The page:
40 Elephants

Ello ello ello, what's all this then? Class reviewer Hamish Smith investigates one of 2020's big launches: 40 Elephants at The Great Scotland Yard Hotel. 


Hospitality: 9/10

Drinks: 9/10

Food: 7/10

Atmosphere: 8/10

Décor: 9/10

Value for money: 8/10

TOTAL: 8/10

Bars don’t sell just drinks these days, they sell stories. They’re getting better at it too – the more engaging 
bar-realm raconteurs create worlds of persuasion that go far beyond the rudiments of venue-customer transaction. Of course, when the storytelling isn’t authentic to the venue, it falls flat, like the patter of a bad conman. For a good narrative, every detail has to make sense.

The former building of Scotland Yard certainly isn’t short on material. Possibly the most famous police headquarters in the world, it conjures images of heavy fog, gas-lit streets, daring detectives, bobbies on the beat and Jack the Ripper. The stories the walls of new The Great Scotland Yard Hotel bore witness to are so vivid they inspired Charles Dickens and Arthur Conan Doyle. This is catnip of a brief to any self-respecting creative.

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Yet what they came up with wasn’t a predictable pastiche designed to vacuum up Big Ben tourists from the Westminster locale, but instead pulls at a lesser-known thread of the criminal world. The flagship bar is 40 Elephants, named after a notorious gang of female thieves who came from Elephant & Castle and menaced the city over three centuries. There’s another bar too – Sibín, a secret, illicit drinking den-style whisky bar – but 40 Elephants is the hub. You can ask the foyer staff, dressed in slightly odd historical garb, but it’s right in front of you.

A perfectly square space with 24 covers, 40 Elephants is naturally lit by a skylight, beneath which a chandelier of shards of broken glass hangs – inspired by the smash-and-grab antics of the Elephants. Above suede banquettes are engraved glass portraits of the gang, which, coupled with gaslight-styled lights, provide evening illumination. 40 Elephants has the character of an older bar and, it would seem from our visit, the client base too.


Floor staff pitch the welcome just right, reminding you of how the best hotel bars make you feel like a million dollars, even after your Zara coat has been taken to the cloakroom. A dainty but rich welcome drink of alcoholised hedgerow berries arrives, easing the emptiness of the first 10 minutes. If our host hadn’t already given us an introduction to the theme, the criminal records of the gang that accompany the drinks on the menu is an able accomplice. The drinks are aptly named, bearing reference to gang members and their crimes. Just think how contrived this could have been in less discerning hands: Jack the Ripper, with gin, blood orange and mist of London... But no, liquid cues are gleaned from more appropriate sources: inspiration comes from Cooling Cups and Dainty Drinks by William Terrington, the first-known British book on cocktails and published around the time.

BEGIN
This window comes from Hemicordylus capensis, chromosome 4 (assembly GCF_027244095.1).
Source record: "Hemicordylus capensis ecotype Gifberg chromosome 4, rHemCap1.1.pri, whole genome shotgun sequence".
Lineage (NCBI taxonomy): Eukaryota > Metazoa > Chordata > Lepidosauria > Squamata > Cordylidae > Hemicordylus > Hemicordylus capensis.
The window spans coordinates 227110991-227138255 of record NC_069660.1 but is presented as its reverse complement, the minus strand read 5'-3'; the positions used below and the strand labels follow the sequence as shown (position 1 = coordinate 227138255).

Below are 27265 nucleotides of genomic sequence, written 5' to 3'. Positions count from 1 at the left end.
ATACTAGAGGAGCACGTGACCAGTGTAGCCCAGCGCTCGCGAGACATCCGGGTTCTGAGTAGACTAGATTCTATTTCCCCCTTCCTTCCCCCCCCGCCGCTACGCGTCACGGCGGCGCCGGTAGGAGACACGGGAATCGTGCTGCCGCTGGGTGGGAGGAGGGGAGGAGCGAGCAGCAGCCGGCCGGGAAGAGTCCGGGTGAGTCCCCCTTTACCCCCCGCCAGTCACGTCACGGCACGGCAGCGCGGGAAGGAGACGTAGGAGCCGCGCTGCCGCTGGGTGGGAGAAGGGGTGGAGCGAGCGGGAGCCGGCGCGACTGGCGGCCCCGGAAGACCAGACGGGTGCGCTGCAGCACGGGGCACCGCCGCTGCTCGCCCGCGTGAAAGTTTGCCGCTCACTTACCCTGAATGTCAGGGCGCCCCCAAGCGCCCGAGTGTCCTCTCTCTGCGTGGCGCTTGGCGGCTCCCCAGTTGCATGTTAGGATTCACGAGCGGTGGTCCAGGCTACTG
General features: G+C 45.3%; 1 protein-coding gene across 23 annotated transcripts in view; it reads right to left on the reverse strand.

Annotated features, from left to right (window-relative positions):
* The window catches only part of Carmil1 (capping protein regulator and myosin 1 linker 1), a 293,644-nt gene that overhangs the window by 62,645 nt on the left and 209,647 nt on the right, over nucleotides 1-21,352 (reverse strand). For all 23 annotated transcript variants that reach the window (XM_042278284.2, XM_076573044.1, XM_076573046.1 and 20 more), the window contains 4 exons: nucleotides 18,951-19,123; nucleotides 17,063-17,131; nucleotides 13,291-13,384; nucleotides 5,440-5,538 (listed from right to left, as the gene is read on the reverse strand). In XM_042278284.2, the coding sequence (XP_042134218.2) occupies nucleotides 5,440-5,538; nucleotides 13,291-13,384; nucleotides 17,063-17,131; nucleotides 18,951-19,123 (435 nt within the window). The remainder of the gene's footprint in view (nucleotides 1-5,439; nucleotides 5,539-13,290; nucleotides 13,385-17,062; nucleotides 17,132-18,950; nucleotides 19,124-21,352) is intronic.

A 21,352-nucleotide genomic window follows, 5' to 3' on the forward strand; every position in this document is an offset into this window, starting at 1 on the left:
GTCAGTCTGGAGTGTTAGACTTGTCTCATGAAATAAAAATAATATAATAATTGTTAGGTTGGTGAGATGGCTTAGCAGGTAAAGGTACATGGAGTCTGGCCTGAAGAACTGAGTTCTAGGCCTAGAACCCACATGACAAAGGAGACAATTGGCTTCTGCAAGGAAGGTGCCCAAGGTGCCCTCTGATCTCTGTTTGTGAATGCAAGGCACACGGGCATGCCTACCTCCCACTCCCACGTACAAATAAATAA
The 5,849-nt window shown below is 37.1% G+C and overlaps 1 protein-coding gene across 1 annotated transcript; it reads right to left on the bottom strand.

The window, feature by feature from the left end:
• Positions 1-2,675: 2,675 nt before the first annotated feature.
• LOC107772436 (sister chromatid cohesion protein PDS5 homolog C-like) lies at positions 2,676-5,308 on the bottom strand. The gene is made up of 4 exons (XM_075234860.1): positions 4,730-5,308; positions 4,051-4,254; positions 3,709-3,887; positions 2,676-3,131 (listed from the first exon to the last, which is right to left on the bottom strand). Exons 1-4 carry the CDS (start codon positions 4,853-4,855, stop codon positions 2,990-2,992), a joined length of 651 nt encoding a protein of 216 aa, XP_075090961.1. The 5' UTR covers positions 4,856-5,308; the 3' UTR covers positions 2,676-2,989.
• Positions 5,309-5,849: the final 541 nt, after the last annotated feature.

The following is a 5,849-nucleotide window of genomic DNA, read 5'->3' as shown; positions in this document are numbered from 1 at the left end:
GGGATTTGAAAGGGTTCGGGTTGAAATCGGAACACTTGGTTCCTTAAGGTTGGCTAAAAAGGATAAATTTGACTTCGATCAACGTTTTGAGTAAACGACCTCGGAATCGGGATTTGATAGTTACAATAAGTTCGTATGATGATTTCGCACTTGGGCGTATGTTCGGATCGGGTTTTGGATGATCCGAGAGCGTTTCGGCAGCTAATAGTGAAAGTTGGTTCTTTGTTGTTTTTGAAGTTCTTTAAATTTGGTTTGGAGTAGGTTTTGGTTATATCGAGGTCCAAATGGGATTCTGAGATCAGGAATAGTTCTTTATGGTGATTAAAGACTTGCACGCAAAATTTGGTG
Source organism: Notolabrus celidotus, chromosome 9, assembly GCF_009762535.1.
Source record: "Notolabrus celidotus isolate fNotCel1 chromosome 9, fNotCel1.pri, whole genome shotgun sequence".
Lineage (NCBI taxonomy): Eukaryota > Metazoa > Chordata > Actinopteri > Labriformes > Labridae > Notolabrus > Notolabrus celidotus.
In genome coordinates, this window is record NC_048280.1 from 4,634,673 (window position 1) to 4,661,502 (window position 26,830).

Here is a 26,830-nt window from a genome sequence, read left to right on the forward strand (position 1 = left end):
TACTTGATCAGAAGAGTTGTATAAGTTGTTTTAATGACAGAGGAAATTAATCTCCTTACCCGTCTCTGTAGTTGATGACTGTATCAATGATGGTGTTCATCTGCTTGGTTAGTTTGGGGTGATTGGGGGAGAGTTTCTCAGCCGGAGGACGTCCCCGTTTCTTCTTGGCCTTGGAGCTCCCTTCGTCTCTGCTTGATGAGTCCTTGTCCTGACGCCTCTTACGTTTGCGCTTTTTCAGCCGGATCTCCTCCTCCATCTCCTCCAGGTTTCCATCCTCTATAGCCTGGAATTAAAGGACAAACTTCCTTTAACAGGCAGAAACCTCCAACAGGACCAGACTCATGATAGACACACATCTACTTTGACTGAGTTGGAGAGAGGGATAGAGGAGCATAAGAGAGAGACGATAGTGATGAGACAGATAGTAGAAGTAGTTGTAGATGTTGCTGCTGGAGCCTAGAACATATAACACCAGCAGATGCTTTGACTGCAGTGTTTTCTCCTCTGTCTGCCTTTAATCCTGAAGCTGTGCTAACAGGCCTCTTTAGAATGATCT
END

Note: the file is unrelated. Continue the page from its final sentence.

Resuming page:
Bar manager Michal Maziarz, who I first encountered in Four Seasons at Ten Trinity Square, is the man in charge of the bars. A scholar of drinks history and owner of a world-class moustache, Maziarz is perfectly cast for this detective story – he’s Poirot and Shakespeare rolled into one. He’s also one of the most underrated drinks makers in London.

First to lay anchor is Smash & Grab (£14, pisco, Peruvian marigold, apple marigold, vetiver gris liqueur). Named after the Elephant Gang’s 1920s method of thievery, it tastes like a long sour, though with marigold providing the bitterness. Refreshing and aromatic, it is critically also the right concentration – long but not watery, full-bodied but quaffable. Next is Mary Carr (£14, pineapple Riesling vermouth, forest floor gin, Manzanilla sherry, dry white port) named after another of the gang members – an inverted Martini-style drink in which the supporting cast of fortifieds benevolently overthrow the gin. Boozy but not in way that calibrates your night in the direction of disaster. Then there’s Black Diamond (£17, blended scotch, Tokaji, apricot tobacco grappa) named after the one-time Queen of the Elephants, Alice Diamond. A big old brawler, clever, and capable of besting any man – as was Alice, apparently.

The hotel’s restaurant, The Yard, provides the foodservice for the bars, and it mostly stays in character. The Chicken Skin is a stack of doused, crispy fowl epidermis which would have been flawlessly delicious if wasn’t also racked with guilt. The slightly incongruous Fish Finger Sandwich (£9.50) was the size of a finger, albeit a fat one and, while tasty, not to the level the price suggests. The Bedmi Puri was a snip at £4.50, but then was mostly made of air. The lentil pillows were not unpleasant but make a better North Indian breakfast than accompaniment to this set. This, allied to staff uniforms that try a little too hard, are the few loose threads of a story well told.